We get through a lot of potatoes in this house. When we were engaged, several members of the family took me aside to tell me that Lucius didn't consider a meal to be a proper meal unless there were hot potatoes. This makes for a lot of last-minute work at a buffet party.
The problem is that everyone likes them done differently. Lucius likes plain boiled best, and roast potatoes. The boys also like them roasted. So do the girls, but they like little new potatoes in their skins cooked in olive oil with a couple of anchovies chucked in. I like those too. Eleanor likes mashed potato best, which makes Lucius pull a face, as he thinks it's a waste of a good potato. Lettice likes mash, too, but she likes it to have some sort of flavouring - olive oil, or grainy mustard, or pesto. I'd happily do without potatoes, although I do like the occasional bit of mash.
This week, Eleanor finished her final piece of work for her degree (drama and education), and came home to flop. So dinner was roast chicken with mash ("What, no roast potatoes?" said Alfred, indignantly). Plain mash. I make it with a good lot of skimmed milk, and the result is creamy, if that doesn't sound like a contradiction in terms.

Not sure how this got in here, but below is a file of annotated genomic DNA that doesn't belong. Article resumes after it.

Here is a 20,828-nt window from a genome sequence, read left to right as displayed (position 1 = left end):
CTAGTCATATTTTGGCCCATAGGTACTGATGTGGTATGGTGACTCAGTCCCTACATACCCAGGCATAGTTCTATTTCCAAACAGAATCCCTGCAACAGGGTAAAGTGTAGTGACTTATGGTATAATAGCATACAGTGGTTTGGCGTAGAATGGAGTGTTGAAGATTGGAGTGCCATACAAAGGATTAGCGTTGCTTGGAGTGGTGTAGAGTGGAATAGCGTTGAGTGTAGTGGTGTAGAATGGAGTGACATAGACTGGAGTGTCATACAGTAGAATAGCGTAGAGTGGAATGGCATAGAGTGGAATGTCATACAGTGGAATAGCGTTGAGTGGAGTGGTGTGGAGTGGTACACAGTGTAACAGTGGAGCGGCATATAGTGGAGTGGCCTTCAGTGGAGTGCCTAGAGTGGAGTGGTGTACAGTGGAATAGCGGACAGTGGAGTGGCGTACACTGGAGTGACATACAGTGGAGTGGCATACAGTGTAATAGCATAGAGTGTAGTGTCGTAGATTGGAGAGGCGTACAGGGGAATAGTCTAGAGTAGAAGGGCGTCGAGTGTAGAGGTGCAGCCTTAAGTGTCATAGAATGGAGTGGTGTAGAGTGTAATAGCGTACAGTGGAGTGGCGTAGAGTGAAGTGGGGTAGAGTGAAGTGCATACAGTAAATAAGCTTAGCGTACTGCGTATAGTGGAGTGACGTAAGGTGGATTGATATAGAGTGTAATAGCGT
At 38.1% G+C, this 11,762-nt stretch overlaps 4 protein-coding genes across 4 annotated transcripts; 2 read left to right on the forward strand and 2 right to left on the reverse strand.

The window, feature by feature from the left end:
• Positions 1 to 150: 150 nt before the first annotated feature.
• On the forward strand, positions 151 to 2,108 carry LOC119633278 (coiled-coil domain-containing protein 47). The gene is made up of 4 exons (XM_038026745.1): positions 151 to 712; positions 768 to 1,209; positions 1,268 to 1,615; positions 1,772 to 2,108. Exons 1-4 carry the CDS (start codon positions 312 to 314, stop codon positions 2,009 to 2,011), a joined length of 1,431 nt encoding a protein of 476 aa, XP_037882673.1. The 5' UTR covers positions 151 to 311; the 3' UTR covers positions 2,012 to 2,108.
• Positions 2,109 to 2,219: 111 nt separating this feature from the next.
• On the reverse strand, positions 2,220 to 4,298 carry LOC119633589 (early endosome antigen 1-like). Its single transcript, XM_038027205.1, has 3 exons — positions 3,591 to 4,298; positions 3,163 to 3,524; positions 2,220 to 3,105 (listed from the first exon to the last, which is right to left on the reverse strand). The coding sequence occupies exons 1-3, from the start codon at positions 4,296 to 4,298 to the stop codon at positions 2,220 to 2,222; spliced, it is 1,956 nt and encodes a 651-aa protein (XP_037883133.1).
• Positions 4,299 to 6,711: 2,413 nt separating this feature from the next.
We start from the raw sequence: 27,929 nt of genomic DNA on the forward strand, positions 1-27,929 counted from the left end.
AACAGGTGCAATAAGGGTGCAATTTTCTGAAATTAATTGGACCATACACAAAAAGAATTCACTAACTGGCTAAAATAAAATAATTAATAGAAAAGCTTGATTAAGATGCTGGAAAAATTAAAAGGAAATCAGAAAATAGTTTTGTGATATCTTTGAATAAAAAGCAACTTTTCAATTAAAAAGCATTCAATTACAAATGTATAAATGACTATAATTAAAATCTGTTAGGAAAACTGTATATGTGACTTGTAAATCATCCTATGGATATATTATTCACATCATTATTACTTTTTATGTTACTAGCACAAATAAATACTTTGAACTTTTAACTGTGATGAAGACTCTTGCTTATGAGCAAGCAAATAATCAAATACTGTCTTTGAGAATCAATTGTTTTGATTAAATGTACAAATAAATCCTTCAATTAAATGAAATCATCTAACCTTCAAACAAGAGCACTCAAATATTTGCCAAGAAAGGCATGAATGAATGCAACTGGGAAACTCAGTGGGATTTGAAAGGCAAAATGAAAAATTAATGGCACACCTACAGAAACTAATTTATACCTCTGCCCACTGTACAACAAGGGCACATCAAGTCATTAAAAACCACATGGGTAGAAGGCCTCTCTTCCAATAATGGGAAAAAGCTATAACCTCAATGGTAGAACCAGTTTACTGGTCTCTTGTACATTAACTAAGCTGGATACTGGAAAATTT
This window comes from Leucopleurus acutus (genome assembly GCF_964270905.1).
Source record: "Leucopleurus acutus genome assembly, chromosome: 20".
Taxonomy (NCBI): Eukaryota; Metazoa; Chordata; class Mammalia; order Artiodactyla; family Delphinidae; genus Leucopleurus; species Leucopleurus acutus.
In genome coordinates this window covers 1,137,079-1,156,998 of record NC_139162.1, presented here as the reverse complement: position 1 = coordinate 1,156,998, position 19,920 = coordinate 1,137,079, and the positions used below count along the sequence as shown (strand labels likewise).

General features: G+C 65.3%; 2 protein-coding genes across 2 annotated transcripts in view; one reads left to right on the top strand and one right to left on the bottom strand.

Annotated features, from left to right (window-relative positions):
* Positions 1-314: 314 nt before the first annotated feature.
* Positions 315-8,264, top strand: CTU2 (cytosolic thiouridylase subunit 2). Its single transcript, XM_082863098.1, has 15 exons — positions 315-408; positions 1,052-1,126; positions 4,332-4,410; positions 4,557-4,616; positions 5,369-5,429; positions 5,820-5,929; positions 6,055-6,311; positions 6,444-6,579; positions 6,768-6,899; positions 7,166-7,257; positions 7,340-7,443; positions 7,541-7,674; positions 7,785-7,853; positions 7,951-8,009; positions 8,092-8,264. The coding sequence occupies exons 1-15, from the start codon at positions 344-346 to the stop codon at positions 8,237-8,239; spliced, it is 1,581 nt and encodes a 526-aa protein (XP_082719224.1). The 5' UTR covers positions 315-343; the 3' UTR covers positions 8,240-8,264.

I always make too much. On purpose. It's so useful to have cold mash in the fridge - to top a pie, to make farls of potato cake to eat for breakfast with bacon, or just to reheat. It can be a little forlorn, reheated mashed potato. But not if you mix it with pesto ... a great dollop of it, so that the mash is a lovely pea green. Then cover the dish, and put it in a hot oven for 20-30 minutes. Bliss.
I've posted this as an entry for Heart of the Matter 4, this time on the theme of vegetables. Also because a couple of people asked me what to do with pesto sauce once you'd made it. And because I wanted to say that the pesto I made this week is the most delicious I've ever tasted - because I've only ever eaten bought stuff before. Never again, if I can help it!
Labour of love - Mr. C. - doing sterling work in the borders, as I write - recommends Weeds, Weeding (& Darwin): The Gardener's Guide by William Edmonds. 'Know your enemy' is...
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